It is all about voting for the future

imgresFor the first time ever I watched the majority of speeches at the Democratic Convention.   There have been times over the course of my life that being a Democrat felt like I was rooting for a sports team that always stumbles.  It is insanely frustrating.  They know the plays but someone they can’t get it together.

What struck me about the convention was how well executed it was.  You knew where they all stood after the last speech was heard.  They are about embracing all walks of life and more important they are the party for the future. We heard about children and families over and over again.  Our children are our future and we should vote with them in mind.

Tom Friedman wrote an editorial that summed it up for me, Web People vs Wall People.  The wall people are people who fear change.  They have made money on businesses that will not be part of our future, such as coal.  They are pissed off that their jobs are being threatened by immigrants and technology.  They want to stop change.  They want their children’s lives to be just like theirs but we all know they will not be.  The winds of change have already pulled out of the gate.

When I think about the Web People, Elon Musk comes to mind.  I see him touting the Hyperloop with a huge smile on his face.  He is thinking about moving us into the future every single day.  Web People are thinking ahead.  They understand that technology is transforming transportation, the workplace, climate change, entrepreneurship and every day we are becoming a flatter world.

I am not so sure that this race is about the rival policies of Democrats and Republicans as much as it is about someone who can lead us where we are going, who embraces the webs of change, who sees where the future is going to be and can put structure into place that will help us move in that direction not set us back with fear of moving forward.

Charles Blow of the NY Times wrote this on Monday.  I couldn’t agree more.  Even though Trump is a blustering buffoon, he speaks to a fear in America, particularly white America, among those with low levels of education, who work with their hands and sweat through their shirts. It is a fear of a future in which threats are global; in which the culture and complexion of the country are changing; and in which power and privilege are shrinking. They want protection from it. They want to erect a wall between them and that future.

Comments (Archived):

  1. Erin

    Which is why I’m so fascinated by Downton Abbey. I feel like it’s a great study on one aristocratic English family hustling to keep up with the changing times after World War I. They got a beat on the crumbling of the class system that kept them in power over their tenants and started moving in step with the times, whereas their colleagues in the king’s court didn’t act fast enough and lost their great houses and their fortunes. I hope the show’s wild popularity on both sides of the ocean mean at least a few people will understand it as a cautionary tale.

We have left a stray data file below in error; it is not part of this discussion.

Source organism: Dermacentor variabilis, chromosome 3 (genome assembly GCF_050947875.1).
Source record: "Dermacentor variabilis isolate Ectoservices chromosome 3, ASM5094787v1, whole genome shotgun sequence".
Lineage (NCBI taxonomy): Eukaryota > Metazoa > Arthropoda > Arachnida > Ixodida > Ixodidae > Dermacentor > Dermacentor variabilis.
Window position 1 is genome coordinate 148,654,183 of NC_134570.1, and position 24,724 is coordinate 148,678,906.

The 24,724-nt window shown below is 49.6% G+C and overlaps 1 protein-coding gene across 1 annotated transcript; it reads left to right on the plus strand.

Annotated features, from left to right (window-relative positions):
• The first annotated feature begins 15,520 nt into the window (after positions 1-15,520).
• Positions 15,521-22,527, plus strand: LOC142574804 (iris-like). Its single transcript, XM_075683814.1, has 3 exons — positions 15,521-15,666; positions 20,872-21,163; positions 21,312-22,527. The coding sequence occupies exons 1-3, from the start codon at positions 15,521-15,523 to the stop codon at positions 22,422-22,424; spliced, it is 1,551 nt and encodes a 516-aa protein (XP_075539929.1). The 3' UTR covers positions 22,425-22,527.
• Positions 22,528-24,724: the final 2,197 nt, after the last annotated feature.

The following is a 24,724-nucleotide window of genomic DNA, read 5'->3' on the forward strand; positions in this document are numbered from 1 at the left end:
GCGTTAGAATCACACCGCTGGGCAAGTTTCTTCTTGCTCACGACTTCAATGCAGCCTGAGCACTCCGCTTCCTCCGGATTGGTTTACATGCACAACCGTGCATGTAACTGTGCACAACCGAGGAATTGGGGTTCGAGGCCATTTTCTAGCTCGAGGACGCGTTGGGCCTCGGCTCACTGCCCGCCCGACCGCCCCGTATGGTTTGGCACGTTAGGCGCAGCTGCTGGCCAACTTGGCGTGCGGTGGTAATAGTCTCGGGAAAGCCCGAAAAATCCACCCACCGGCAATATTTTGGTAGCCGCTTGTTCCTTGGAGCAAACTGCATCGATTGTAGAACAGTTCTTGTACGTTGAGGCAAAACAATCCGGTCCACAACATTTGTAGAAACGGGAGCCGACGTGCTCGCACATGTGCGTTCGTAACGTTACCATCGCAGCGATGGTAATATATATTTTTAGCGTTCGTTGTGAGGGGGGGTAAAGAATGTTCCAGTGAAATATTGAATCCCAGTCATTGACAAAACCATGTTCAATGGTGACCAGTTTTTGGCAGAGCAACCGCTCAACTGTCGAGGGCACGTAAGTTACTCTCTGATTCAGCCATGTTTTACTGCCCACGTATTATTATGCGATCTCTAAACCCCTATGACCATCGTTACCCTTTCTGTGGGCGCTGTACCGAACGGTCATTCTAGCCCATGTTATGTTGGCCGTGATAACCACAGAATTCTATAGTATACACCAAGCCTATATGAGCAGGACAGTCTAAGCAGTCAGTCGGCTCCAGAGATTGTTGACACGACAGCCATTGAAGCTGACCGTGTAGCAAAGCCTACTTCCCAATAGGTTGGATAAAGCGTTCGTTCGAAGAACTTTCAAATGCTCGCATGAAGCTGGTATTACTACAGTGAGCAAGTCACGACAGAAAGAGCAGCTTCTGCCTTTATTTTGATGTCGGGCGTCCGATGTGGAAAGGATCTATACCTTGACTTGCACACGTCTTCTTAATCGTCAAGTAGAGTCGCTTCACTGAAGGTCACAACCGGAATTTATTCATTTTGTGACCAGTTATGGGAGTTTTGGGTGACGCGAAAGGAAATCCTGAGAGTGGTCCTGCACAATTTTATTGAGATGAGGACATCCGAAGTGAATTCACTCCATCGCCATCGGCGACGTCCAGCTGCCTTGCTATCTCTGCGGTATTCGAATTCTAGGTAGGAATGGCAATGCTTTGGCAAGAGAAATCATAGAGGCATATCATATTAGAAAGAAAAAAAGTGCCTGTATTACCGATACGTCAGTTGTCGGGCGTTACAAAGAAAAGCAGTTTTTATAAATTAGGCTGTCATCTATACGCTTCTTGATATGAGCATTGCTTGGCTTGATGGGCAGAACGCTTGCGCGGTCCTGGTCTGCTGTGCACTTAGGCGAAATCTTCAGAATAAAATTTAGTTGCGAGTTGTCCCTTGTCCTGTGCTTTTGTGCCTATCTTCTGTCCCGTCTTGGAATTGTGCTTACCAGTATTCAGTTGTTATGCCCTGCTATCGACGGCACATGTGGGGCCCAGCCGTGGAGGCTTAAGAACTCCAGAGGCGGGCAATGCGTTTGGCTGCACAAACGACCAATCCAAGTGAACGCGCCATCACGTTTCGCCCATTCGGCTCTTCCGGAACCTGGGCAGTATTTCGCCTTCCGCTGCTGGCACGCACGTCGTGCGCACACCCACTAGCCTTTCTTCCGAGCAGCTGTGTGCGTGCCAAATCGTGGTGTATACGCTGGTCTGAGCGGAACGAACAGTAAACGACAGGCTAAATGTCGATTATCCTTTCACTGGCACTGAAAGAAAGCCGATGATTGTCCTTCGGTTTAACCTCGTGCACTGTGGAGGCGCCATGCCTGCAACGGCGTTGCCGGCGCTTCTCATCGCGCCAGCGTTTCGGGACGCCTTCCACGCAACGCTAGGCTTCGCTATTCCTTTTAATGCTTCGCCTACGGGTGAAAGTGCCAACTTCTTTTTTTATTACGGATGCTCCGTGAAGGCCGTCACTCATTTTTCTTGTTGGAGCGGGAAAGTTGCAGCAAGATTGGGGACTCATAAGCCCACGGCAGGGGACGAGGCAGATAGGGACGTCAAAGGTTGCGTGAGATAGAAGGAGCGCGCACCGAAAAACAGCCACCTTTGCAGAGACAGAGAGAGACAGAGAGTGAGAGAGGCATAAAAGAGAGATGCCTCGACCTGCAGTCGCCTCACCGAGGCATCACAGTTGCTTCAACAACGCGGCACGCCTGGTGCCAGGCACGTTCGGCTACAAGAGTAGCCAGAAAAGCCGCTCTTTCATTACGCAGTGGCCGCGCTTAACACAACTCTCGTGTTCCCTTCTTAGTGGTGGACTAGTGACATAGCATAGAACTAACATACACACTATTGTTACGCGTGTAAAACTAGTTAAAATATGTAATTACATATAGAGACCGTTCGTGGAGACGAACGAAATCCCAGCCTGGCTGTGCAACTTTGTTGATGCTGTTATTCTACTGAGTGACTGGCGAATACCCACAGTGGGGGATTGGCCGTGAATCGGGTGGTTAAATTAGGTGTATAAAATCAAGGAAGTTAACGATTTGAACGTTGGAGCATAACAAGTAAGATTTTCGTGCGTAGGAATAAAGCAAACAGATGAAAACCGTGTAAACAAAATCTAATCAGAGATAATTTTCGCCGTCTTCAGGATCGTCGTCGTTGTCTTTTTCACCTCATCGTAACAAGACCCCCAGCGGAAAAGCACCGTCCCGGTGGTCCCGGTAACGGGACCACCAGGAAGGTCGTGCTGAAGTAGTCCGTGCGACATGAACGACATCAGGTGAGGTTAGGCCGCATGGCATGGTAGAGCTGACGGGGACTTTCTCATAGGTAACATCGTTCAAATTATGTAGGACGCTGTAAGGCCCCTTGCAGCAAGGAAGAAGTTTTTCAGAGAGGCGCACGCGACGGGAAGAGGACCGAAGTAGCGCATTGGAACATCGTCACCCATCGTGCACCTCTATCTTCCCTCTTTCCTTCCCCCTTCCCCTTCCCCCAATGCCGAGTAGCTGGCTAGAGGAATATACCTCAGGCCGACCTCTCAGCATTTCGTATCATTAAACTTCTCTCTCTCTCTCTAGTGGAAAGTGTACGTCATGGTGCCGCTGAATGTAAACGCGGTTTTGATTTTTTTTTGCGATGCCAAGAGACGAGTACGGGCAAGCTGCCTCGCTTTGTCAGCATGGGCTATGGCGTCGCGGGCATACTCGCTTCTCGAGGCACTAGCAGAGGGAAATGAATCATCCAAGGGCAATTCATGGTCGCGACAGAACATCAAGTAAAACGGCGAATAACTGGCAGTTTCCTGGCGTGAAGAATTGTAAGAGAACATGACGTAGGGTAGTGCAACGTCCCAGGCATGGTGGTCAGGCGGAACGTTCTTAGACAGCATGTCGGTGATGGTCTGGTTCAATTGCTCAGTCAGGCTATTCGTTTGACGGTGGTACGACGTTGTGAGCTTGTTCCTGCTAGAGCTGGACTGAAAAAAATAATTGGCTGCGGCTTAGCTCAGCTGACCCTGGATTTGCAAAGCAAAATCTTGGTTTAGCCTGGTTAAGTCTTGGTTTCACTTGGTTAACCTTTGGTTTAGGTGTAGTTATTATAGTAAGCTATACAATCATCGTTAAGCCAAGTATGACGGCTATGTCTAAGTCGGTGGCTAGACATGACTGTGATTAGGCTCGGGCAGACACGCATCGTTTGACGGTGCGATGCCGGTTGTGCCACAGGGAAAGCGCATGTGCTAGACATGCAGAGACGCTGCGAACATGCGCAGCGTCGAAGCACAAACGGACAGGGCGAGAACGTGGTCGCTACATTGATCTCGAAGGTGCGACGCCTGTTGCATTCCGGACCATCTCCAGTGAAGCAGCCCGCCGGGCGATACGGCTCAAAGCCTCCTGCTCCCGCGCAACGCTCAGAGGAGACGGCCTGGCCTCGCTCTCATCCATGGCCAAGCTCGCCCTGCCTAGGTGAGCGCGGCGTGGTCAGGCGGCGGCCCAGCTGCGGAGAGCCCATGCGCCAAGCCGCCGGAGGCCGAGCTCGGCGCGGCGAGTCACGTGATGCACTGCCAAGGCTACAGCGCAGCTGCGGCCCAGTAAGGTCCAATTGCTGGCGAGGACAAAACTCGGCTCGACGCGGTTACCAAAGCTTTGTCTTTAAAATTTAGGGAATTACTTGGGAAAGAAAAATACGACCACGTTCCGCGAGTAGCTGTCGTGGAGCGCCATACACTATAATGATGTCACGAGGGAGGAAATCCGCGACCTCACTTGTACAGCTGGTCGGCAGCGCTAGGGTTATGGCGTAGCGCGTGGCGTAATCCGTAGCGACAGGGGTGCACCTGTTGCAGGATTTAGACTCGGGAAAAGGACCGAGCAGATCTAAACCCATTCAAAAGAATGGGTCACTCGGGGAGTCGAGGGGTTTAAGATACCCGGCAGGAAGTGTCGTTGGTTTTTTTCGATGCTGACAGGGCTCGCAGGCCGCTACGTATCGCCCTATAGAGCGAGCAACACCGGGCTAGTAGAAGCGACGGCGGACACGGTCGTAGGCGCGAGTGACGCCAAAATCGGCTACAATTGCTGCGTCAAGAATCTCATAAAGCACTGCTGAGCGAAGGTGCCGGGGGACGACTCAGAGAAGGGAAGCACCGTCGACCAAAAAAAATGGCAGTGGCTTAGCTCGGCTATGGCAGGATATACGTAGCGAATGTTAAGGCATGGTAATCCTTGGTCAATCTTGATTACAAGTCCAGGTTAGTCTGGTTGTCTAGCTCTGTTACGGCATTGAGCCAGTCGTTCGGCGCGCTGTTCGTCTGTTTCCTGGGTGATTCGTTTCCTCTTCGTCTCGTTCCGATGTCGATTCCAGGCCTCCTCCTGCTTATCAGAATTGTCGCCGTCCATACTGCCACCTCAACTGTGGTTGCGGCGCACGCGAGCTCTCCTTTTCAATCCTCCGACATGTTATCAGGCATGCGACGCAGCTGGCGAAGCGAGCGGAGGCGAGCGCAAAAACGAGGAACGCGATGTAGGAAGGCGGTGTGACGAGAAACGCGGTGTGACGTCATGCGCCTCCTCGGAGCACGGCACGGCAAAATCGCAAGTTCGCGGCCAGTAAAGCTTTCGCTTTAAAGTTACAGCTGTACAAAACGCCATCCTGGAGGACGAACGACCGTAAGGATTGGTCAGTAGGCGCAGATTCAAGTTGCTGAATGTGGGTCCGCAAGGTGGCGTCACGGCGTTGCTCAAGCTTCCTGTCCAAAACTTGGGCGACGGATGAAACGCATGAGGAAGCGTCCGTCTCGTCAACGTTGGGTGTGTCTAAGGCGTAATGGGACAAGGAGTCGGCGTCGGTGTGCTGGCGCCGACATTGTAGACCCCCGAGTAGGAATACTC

1. Gotham Gal

      Interesting. Never saw it but makes total sense.

  2. pointsnfigures

    Not a supporter of Trump-but he is speaking to another fear that no one on the left seems to understand. Fear of Big Government.

    1. Gotham Gal

      Interesting and uneducated.

      1. pointsnfigures

        I am hardly uneducated. I am not a fan of Trump, but I fear Big Govt. When the EPA won’t allow you to build a simple footbridge on your land to cross a creek, when you can’t get a 50k loan from a bank because the paperwork is too expensive due to regulation by Dodd-Frank, when single minded bureaucrats are making decisions for us all-it’s time to be scared. When governments (like Chicago’s) use the taxpayers as an ATM, it is scary. Bernie tapped into the fear on the Democratic side but had zero chance from the beginning because of the Super Delegate system. Trump tapped into the fear and articulated it in a way no other Republican candidate could and upended the party. GOPe also didn’t like all the blue collar voters coming in. But, GOPe likes Big Govt-as long as they control it.

        1. P Donohue

          RE: BIG governmentFirst, let us not forget that this is the USA, a democratic republic of the people. That means we can shape it and more importantly are it. We are the government.The United State of America is the first experiment in crowd sourcing. Unfortunately, that requires an educated electorate. So we failed to get the full advantage of crowd sourcing, by ensuring that the working class did/does not get a great education.Furthermore, the intrusion of business entities, legally recognized as people, with full rights as such, has tilted the playing field in favor of one portion of society over another, resulting in a very narrow group having unfettered access to elected representatives. Money, as a result, has polluted the process. Thus, a vast number of laws are crafted by special interests that elected officials vote on not even having read them. I have experience with this first hand and it is disturbing knowing that this happens all the time.So, the first step is to get money out of the election process, limiting contributions to fixed amounts from a fixed pool of money evenly distributed. Elections need to be about ideas and not emotions and qualified intelligent people running. Maybe we should draft of elected representatives as we do the military to ensure the best.There is no simple answer, but the first step is get the money out.

          1. Gotham Gal

            the money is absolutely absurd.

          2. pointsnfigures

            On the education part-it’s a regulated bureaucracy. Institutionalized. Why not blow it up with school choice and vouchers in order to make it better?On the businesses-corporations have always been seen as individuals under the eyes of the law. I am okay with them donating to political campaigns as long as it’s totally transparent-and in front of their shareholders. This is also an argument for smaller government-per George Stigler’s research that the larger the government, the more corporations will lobby it to get competitive advantage.Instead of limiting amounts-we ought to have UNlimited amounts that are searchable in a database. End PACs. If George Soros and the Koch Bros want to donate-they donate under their name. No bundling. Transparency. Only individual contributions (this also means unions and corporations can only donate out of their cash-not their members or employees) Sometimes solutions to problems are counterintuitive.